• Dr. Paul Janssen: Dr. Paul Janssen, a Belgian pharmacologist and entrepreneur, made an indelible mark on the field of anesthesia and analgesia.
  • Fentanyl’s Synthesis: In the 1950s, Janssen’s team synthesized fentanyl, an extraordinarily potent opioid, which quickly gained recognition for its remarkable analgesic properties.
  • Fentanyl’s Impact: Fentanyl’s potency revolutionized anesthesia by enabling lower dosages and reducing side effects, making it especially valuable in cardiac surgery and other procedures.
  • Janssen’s Company: Janssen’s pharmaceutical company, Janssen Pharmaceutica, played a pivotal role in the distribution and popularization of fentanyl worldwide.

Table 4: Fentanyl – A Game Changer

1959Paul Janssen and his team at Janssen Pharmaceutica synthesize fentanyl.
1960sFentanyl’s potent analgesic properties revolutionize anesthesia.
1968Janssen Pharmaceutica introduces fentanyl as Sublimaze.

Re-introduction of High-Dose Opioid Anesthesia

  • Revival of High-Dose Anesthesia: The practice of high-dose opioid anesthesia saw a revival in the 1960s, notably with morphine and fentanyl.
  • Cardiac Anesthesia Changes: Patients with severe cardiac valvular disease were observed to require large doses of morphine for tracheal tube tolerance, significantly changing the practice of anesthesia for severe cardiac disease.
  • Fentanyl’s Popularity: Fentanyl gained popularity in Europe and the United States for its potency, ease of administration, and faster postoperative recovery.

Table 5: Re-introduction of High-Dose Opioid Anesthesia

ApproachKey ElementsImpact
High-Dose Morphine AnesthesiaLarge doses of morphine for tracheal tube toleranceSignificantly changed cardiac anesthesia practice
High-Dose F

entanyl Anesthesia | Use of high-dose fentanyl with improved potency and safety | Replaced high-dose morphine in cardiac and non-cardiac surgery |
| Development of Sufentanil, Alfentanil, and Remifentanil | More potent opioid compounds | Expanded options for opioid anesthesia |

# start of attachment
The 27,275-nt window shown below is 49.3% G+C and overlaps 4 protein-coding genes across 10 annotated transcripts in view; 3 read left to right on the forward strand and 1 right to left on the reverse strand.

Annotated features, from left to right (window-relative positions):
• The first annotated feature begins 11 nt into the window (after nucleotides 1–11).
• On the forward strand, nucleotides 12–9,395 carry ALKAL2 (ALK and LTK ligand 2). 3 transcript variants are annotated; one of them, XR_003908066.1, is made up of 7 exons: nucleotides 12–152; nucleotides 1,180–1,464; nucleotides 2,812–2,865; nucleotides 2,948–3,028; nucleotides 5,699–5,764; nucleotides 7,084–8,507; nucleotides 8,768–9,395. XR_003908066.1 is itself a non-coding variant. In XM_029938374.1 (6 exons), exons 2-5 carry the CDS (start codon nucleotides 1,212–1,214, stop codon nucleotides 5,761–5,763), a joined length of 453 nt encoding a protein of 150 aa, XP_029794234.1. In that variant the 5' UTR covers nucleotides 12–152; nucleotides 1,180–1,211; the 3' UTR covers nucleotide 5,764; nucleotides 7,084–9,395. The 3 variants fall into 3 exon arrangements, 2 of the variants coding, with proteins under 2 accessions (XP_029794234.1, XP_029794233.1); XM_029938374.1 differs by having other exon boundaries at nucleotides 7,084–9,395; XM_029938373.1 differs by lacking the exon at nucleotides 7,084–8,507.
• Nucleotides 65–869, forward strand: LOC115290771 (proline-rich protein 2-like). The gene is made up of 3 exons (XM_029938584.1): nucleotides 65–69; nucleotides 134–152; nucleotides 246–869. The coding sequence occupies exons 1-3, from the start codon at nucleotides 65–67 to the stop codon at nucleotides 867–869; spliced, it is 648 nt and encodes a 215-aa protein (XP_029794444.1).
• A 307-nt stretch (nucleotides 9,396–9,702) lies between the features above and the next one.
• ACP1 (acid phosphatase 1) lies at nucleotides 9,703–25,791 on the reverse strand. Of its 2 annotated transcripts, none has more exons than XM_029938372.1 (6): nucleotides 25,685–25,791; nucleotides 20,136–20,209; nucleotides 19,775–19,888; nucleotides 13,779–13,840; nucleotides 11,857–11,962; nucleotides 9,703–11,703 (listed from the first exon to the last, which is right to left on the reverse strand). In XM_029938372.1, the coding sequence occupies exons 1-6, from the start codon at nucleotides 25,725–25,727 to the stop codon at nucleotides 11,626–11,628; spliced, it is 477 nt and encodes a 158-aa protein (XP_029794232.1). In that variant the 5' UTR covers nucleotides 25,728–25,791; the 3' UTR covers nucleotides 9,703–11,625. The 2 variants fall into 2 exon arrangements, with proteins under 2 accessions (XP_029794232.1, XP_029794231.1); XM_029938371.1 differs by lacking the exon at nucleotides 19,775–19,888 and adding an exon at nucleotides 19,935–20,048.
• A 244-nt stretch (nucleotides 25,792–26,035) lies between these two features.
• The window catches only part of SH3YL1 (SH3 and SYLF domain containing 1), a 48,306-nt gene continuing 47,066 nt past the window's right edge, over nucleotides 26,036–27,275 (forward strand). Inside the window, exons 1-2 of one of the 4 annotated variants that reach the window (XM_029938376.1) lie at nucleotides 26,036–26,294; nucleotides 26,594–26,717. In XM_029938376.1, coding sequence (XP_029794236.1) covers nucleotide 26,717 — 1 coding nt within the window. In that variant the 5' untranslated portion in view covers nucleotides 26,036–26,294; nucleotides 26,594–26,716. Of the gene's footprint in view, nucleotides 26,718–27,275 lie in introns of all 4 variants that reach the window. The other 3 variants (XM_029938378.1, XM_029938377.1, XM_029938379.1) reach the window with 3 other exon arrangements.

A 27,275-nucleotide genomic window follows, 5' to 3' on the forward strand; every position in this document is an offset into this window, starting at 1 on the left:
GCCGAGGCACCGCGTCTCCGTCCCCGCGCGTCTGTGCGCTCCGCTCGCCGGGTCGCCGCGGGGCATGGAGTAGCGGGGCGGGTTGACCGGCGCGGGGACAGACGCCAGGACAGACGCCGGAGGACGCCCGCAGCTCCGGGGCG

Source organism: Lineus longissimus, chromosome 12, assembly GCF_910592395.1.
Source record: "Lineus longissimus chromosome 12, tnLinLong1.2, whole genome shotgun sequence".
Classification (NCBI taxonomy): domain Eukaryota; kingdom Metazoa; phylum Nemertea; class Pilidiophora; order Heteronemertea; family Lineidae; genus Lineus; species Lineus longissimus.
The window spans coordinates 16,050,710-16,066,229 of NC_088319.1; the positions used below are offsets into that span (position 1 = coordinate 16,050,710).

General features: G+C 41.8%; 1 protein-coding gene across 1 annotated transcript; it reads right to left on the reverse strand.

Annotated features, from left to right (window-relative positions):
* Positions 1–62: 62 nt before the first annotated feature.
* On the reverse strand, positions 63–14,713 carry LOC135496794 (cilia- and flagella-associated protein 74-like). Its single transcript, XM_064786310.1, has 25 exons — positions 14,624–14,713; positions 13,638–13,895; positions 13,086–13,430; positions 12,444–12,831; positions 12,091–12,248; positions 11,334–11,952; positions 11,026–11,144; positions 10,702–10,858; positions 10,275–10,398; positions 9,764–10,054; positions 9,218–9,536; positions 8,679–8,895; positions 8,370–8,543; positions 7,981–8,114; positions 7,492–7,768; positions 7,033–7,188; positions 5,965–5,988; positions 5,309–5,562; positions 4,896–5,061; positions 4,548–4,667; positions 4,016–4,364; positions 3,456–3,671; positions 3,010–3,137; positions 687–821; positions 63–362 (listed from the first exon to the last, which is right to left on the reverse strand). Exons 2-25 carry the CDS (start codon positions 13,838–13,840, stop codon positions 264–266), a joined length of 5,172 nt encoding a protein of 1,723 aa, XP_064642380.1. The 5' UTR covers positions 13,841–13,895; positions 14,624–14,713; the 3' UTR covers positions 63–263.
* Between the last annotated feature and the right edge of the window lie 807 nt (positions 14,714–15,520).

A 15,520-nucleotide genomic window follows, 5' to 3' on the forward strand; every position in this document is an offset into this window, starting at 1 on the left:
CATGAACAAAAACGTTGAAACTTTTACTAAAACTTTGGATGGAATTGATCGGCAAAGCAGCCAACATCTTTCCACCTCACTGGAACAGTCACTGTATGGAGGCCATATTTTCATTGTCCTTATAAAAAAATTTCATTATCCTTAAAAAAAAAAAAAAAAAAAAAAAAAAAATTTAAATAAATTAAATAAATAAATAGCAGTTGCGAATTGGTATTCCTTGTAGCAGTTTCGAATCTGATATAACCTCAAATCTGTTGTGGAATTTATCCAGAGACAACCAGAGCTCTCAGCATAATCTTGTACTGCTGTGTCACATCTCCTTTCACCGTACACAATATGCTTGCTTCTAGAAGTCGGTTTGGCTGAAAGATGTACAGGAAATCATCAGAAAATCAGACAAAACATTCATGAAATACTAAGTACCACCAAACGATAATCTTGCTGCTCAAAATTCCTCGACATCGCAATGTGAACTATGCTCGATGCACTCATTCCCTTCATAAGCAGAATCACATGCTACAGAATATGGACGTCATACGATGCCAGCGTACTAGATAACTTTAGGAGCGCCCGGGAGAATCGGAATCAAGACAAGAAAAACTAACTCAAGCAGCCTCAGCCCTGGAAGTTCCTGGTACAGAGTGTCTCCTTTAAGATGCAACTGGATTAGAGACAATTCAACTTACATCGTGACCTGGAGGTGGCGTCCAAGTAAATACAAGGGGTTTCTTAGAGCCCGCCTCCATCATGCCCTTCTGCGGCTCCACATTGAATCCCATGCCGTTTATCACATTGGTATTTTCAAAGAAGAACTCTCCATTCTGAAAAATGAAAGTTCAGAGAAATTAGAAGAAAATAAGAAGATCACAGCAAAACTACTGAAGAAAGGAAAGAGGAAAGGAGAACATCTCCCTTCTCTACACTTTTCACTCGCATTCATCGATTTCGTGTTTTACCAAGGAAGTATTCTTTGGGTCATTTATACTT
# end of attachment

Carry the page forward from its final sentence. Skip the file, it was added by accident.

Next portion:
The Birth of Remifentanil and Target-Controlled Infusion (TCI)

  • Ultra-Short-Acting Opioids: In the late 1980s, ultra-short-acting opioids like remifentanil were introduced.
  • TCI Development: The development of computerized pharmacokinetic-driven infusion devices and better drugs renewed interest in Total Intravenous Anesthesia (TIVA).
  • Remifentanil’s Approval: Remifentanil, approved in 1996, represented a significant leap forward in opioid anesthesia, providing unparalleled control and predictability during surgery.
  • Precision with TCI: Target-Controlled Infusion (TCI) systems, including TCI of opioids, enhanced the precision of anesthesia administration.

Table 6: Remifentanil and TCI

1980sIntroduction of ultra-short-acting opioids like remifentanil.
1996Remifentanil approved, offering precise control in anesthesia.
Late 1990sTarget-Controlled Infusion (TCI) systems for opioid delivery gain popularity.

Impact on Anesthesia Practice

  • Regional Differences: In the United States, there was initial resistance to these innovations due to established practices, while Europe saw more rapid adoption, especially in Total Intravenous Anesthesia (TIVA) for cardiac and non-cardiac surgeries.
  • Pain Management Shift: Opioid innovations influenced perioperative pain management, shifting from intramuscular opioids to more precise intravenous administration.
  • Patient-Controlled Analgesia: Patient-controlled analgesia (PCA) became a common method for self-administered pain relief.

The evolution of opioids in anesthesia has been marked by a series of innovations, from early, rudimentary methods to the development of balanced anesthesia and the introduction of specific opioids like meperidine. However, it was the pioneering work of Dr. Paul Janssen, particularly the synthesis of fentanyl, that stands out as a revolutionary contribution that transformed anesthesia practice. The historical journey of opioids has greatly shaped modern anesthesia practices, leading to enhanced patient care and safety.